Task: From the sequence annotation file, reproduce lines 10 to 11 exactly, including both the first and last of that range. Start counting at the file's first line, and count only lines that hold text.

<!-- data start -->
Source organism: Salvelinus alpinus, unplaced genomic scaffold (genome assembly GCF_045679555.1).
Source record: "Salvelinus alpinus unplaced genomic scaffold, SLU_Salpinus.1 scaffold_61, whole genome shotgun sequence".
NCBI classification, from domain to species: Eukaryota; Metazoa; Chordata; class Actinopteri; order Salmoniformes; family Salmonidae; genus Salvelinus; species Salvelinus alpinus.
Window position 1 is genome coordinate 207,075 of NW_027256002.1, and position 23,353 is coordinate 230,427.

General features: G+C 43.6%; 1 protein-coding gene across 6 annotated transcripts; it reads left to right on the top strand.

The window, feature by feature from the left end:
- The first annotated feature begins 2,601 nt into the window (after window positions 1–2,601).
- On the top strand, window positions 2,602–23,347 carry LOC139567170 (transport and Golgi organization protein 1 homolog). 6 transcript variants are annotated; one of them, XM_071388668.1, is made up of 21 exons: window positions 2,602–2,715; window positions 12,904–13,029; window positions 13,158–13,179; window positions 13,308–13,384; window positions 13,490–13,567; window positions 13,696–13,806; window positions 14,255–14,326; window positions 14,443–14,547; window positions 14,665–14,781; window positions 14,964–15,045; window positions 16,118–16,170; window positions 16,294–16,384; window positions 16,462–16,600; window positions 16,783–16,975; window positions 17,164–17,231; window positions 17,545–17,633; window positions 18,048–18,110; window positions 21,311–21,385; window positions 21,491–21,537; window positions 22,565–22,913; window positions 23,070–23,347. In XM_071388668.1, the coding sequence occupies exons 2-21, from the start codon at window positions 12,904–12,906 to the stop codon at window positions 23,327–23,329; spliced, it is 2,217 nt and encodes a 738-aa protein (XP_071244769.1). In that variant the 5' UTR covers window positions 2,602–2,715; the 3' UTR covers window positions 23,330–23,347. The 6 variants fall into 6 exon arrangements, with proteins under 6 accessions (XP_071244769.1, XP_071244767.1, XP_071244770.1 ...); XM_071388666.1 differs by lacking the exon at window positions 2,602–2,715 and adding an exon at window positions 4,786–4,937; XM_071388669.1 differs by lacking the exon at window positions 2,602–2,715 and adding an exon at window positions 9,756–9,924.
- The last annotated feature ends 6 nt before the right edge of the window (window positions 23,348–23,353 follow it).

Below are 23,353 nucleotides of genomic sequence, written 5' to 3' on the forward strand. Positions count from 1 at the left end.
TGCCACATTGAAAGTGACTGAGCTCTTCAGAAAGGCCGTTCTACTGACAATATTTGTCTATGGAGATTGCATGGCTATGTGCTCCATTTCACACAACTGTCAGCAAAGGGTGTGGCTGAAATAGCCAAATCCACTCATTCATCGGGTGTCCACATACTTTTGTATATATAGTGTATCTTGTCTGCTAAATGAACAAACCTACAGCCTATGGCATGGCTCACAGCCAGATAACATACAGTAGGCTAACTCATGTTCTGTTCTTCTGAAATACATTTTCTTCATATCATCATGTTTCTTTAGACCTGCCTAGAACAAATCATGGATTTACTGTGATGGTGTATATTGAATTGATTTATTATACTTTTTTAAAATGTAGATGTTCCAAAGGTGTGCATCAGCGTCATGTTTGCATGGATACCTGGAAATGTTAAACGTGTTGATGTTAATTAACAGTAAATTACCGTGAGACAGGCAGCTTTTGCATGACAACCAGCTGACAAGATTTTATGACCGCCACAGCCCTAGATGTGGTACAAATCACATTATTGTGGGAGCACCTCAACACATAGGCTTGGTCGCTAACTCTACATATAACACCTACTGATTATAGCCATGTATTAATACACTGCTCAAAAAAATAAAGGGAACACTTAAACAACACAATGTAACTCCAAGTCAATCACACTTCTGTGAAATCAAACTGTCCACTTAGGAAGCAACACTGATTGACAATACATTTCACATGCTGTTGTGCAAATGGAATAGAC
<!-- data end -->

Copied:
Below are 23,353 nucleotides of genomic sequence, written 5' to 3' on the forward strand. Positions count from 1 at the left end.
TGCCACATTGAAAGTGACTGAGCTCTTCAGAAAGGCCGTTCTACTGACAATATTTGTCTATGGAGATTGCATGGCTATGTGCTCCATTTCACACAACTGTCAGCAAAGGGTGTGGCTGAAATAGCCAAATCCACTCATTCATCGGGTGTCCACATACTTTTGTATATATAGTGTATCTTGTCTGCTAAATGAACAAACCTACAGCCTATGGCATGGCTCACAGCCAGATAACATACAGTAGGCTAACTCATGTTCTGTTCTTCTGAAATACATTTTCTTCATATCATCATGTTTCTTTAGACCTGCCTAGAACAAATCATGGATTTACTGTGATGGTGTATATTGAATTGATTTATTATACTTTTTTAAAATGTAGATGTTCCAAAGGTGTGCATCAGCGTCATGTTTGCATGGATACCTGGAAATGTTAAACGTGTTGATGTTAATTAACAGTAAATTACCGTGAGACAGGCAGCTTTTGCATGACAACCAGCTGACAAGATTTTATGACCGCCACAGCCCTAGATGTGGTACAAATCACATTATTGTGGGAGCACCTCAACACATAGGCTTGGTCGCTAACTCTACATATAACACCTACTGATTATAGCCATGTATTAATACACTGCTCAAAAAAATAAAGGGAACACTTAAACAACACAATGTAACTCCAAGTCAATCACACTTCTGTGAAATCAAACTGTCCACTTAGGAAGCAACACTGATTGACAATACATTTCACATGCTGTTGTGCAAATGGAATAGAC